Stunning piece: Ten Reasons Why I Am No Longer a Leftist
The Top Three Reasons Why Liberals Hate Conservatives

Over six years ago, Christopher found me, compliments of the internet, and asked me to help him find other artists who were going through the same things and help him build a community where all of us could show and discuss our art and ideas. We have gone through many metamorphoses over the years and grown exponentially. Today, there are over 40 artists working with us in some capacity, though all do not share their art in our public forums. 

Below is my artist statement, which hasn’t changed all that much over the years. I look forward to the day when I can work in my studio or write, as the mood strikes me, without the need to fight for equal representation in the arts and culture or open-mindedness and honesty from the cultural elite.

Artist Statement:

In our current political climate, a new vanguard of artists are beginning to raise their voices through works depicting previously unexpressed (at least openly) conservative political views. As an individual expression, political art is a powerful tool for political activism, and arguably crucial to fomenting political change. Propaganda techniques are indispensable. Whether or not you agree with the artist whose work you are viewing, you should be able to respect their right to free speech.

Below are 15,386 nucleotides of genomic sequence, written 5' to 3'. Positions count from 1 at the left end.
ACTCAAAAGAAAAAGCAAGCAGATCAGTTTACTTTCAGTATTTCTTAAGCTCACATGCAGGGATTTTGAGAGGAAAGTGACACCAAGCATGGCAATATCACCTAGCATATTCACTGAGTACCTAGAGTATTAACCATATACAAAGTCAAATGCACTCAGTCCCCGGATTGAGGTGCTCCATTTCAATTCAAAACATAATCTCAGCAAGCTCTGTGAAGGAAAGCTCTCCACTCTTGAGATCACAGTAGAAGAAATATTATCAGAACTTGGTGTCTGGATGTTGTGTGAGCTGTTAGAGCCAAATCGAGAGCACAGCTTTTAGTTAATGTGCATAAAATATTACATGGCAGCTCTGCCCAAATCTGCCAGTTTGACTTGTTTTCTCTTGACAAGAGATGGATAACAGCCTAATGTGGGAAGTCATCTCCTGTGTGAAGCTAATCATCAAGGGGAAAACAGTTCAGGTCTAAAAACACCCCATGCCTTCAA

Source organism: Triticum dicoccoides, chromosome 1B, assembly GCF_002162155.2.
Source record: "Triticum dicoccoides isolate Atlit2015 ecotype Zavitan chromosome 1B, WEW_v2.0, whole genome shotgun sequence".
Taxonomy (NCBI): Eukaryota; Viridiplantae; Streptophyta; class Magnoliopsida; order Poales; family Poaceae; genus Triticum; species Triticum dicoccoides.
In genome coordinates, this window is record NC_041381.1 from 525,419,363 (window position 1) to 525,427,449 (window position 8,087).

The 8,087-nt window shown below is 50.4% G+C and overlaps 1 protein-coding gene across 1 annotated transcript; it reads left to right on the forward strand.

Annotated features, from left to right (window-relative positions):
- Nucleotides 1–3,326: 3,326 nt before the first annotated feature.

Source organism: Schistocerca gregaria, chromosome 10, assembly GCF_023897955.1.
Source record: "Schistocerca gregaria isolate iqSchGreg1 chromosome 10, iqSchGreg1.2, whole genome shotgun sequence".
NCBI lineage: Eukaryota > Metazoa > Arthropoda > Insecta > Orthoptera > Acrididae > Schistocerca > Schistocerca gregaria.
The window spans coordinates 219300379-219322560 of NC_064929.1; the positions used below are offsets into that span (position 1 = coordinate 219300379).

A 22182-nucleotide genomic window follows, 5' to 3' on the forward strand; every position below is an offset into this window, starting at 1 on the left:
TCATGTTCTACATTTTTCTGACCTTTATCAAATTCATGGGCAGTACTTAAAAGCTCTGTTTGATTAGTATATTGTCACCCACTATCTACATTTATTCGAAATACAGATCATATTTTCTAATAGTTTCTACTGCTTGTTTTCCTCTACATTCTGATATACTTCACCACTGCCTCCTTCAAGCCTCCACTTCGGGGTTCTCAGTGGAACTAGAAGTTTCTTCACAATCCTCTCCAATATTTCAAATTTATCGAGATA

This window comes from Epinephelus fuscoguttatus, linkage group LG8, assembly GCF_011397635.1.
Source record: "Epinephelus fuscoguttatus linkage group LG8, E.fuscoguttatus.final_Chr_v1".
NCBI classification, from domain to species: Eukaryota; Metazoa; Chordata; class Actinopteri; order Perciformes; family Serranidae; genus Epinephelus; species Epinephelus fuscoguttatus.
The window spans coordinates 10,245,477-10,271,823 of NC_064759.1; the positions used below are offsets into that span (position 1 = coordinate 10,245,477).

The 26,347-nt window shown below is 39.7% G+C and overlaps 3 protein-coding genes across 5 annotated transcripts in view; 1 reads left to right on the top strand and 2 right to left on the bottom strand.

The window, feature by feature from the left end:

As artists, I believe we have a duty and responsibility to put forth opposing points of view to that of the establishment, whomever they may be. We need to combat lies and misrepresentations with verifiable facts and expose the treachery of blindly following ‘approved’ ideas and agendas. It is time that those of us who still hold the individual supreme stand up and make our voices heard. We now face a turning point in the history of America, where we can succumb to the whims of the State and willingly accept bondage, or lead the way to a Liberty Revolution with the purpose of restoring America to a Constitutional Republic. Mrs. Pelosi once sneered, in a statement meant to squash open dialogue, “Are you serious?”; I say “Yes Ma’am, I Am”.
As libertarians and conservatives, what should we be promoting through our art? Self-reliance, personal responsibility, a return to the principles of individual liberty and limited government. Freedom over tyranny. Reverence for beauty in reality and imagination, and the use of ugliness sparingly, as a means to illustrate a point, not an end goal.
We must define our principles clearly, then promote them effectively and repeatedly in ways that are quickly and easily understood. We have the ability to make a lasting and significant impact in this war of ideas, if only we can find the nerve and the strength to oppose the status quo.
Art, regardless of genre, has the ability to reduce complex concepts to easily grasped ideas, raise people and ideas to the status of icons, and reach wide audiences through a variety of means. It is my goal, through my personal art, to promote the ideas of Liberty and individual integrity. I believe that America is a great country and patriotism should not be a stigma. There is nothing selfish in taking pride in one’s accomplishments. I hope that America will one day return to a truly free nation, because it has not been so in my lifetime. I want to leave America better than I found it. My art is my tool for shaping that future.

Machine Politick: Art by Category

Editorial Work

Art Community

Illustrating the Constitution

Liberty

Murals and Public Art Projects

Political Figures

The American Crow Series

Writing

Creative Conservative Action Tools

#TakeBackOurCulture

Liberatchik

Physical Location

Libertas Americana